top of page

Is there a Relationship Between Childhood Trauma and an Increase In Empathy?

Childhood trauma is defined as the exposure to actual or threatened death, serious injury, or sexual violence. Early exposure to childhood maltreatment has been proven to be correlated with fragile self-image, emotion regulation, unstable interpersonal relationships, heightened risk-taking behavior, and dissociative states (Gunderson & Links 2008) due to fears of abandonment and the long-term effects of derogation of self and/or others (American Psychiatric Association 2013). It has also been long understood that survivors of childhood trauma are at greater risk of developing psychological disorders later in their adulthood, but it is not as apparent what role early distress plays in one’s compassion and empathy. A person’s ability to empathize with others may be believed to be a result of prosocial behavior, but is it possible that it is really due to a prolonged experience of facing severe risks early on.

Exposure to traumatic events triggers the onset of the body’s biological stress response systems in which multiple interacting systems play to protect the individual from threats against homeostasis by the promotion of a fight or flight response. Following a traumatic event, the hypothalamus is activated, then the amygdala which detects fear and anxiety. Experiencing trauma during brain development is so harmful to individuals due to the disruption of these biological stress systems. The dysregulation of the Limbic-Hypothalamic-Pituitary-Adrenal Axis which plays an important role in regulating stress, contributes to disruptive behaviors, comorbidity, substance use disorders, increased risk for immune dysregulation, and poorer cognitive and social function (De Bellis & Zisk 2014).

A common tool that has been used to study empathetic concern is the assessment of empathy for another person’s physical pain (Eisenberger et al. 2003). Using this method, empathetic sensitivity between children of chronically depressed mothers and children of nondepressed mothers were found to have very different results. Those whose mothers were depressed for 3 years of the child’s lifetime displayed higher levels of negative emotions in response to their mother’s sadness and anger (Tully, Donohue 2017). Early experiences involving emotional neglect such as with mother’s depression, may confer risk for internalizing inaccurate beliefs of emotional responsibility.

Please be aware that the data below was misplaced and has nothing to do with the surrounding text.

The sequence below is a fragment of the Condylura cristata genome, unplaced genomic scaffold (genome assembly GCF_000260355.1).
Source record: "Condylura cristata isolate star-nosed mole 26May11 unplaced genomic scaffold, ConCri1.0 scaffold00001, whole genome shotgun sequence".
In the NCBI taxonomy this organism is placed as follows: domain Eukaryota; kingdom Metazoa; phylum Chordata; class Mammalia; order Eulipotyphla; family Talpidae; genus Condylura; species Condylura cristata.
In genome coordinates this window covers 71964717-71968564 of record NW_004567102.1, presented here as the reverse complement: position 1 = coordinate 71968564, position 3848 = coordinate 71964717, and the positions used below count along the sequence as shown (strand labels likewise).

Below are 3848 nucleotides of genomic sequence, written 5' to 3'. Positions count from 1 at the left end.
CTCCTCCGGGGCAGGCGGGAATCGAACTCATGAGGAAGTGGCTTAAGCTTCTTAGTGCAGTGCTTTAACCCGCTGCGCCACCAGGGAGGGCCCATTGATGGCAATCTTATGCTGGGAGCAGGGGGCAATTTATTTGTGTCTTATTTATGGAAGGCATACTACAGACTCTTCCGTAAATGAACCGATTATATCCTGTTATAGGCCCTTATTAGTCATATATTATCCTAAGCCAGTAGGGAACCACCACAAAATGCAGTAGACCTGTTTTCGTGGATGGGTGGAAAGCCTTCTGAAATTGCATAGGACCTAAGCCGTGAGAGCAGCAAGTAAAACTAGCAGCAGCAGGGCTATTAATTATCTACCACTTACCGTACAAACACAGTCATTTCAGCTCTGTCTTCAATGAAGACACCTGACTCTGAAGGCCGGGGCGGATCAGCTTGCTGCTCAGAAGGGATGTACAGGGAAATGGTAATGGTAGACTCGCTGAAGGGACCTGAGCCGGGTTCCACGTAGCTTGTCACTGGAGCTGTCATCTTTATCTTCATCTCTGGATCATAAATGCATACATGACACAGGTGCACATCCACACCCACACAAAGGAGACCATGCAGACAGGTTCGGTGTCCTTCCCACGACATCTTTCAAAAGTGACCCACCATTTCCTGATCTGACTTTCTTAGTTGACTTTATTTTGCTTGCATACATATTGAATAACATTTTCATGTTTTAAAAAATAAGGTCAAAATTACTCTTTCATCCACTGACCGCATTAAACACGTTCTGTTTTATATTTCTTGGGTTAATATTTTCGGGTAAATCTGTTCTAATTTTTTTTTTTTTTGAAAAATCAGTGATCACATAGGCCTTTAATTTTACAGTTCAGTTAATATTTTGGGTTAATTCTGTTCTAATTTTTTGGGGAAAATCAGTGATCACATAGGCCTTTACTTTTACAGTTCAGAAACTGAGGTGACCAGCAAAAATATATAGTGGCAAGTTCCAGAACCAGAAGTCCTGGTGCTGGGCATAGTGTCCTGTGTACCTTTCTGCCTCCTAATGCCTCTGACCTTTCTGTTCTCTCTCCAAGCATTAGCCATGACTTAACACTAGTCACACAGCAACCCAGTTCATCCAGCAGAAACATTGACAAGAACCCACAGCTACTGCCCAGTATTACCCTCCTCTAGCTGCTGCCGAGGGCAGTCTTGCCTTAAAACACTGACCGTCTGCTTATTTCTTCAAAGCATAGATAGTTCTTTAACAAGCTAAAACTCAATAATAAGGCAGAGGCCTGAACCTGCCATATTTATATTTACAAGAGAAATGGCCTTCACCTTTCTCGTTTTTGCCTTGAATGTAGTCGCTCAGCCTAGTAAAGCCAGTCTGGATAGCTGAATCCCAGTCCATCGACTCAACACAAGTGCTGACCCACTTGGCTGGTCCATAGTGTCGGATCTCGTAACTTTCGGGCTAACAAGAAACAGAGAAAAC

On a similar note, patients with bipolar disorder tended to misclassify happy facial emotions as angry in a similar emotion classification task. These patients showed increased sensitivity regarding negative emotions by expressing an attentional bias towards fearful faces, but an avoidant attitude towards those that were angry. Additionally, chronic maternal depression was found to have long-term negative consequences for infant development as these children were found to be less socially engaging and empathetic in response to the stress of others (Apter-Levy et al 2013). Those growing up in maternal depression lived in low-oxytocin environments which made them four times more likely to develop an axis I disorder and have lower empathy levels and greater probability of disorders of social dysfunctions. It is important to note that in this case study, children displayed lower levels of empathy because of their mother’s depression, perhaps due to being accustomed to constantly seeing faces displaying negative or fearful emotions and being less likely to develop a social, empathetic relationship with others. Furthermore, it was found that oxytocin administration to a parent boosted the oxytocin production of both the parent and child during the critical period of the child’s development.

Understanding the psychological and biological effects of early childhood trauma provides beneficial information to be applied in clinical settings. Ensuring a safe environment for young patients along with proper treatments, especially using noninvasive tests and biomarkers, would aid in the prevention and treatment of child victims. Future research should examine whether low empathetic respondings to a depressed mother’s emotions are due to internalized feelings of detachment and the interaction of oxytocin on neurochemical systems. This will allow us to understand how emotional neglect during childhood interacts with empathic concern. Better diagnostic tools should also be developed for early identification of childhood maltreatment to help the child better adapt to social interactions outside of their home environment.


  1. Apter-Levy et al 2013. Impact of maternal depression across the first 6 years of life on the child's mental health, social engagement, and empathy: The moderating role of oxytocin.

  2. American Psychiatric Association 2013. Diagnostic and Statistical Manual of Mental Disorders, 5th Edition.

  3. De Bellis & Zisk 2014. The Biological Effect of Childhood Trauma.

  4. Eisenberger et al. 2003. Does Rejection Hurt? An fMRI Study of Social Exclusion.

  5. Gunderson & Links 2008. Borderline personality disorder: A clinical guide, 2nd ed.

Tully, Donohue 2017. Empathic responses to mother’s emotions predict internalizing problems in children of depressed mothers.

bottom of page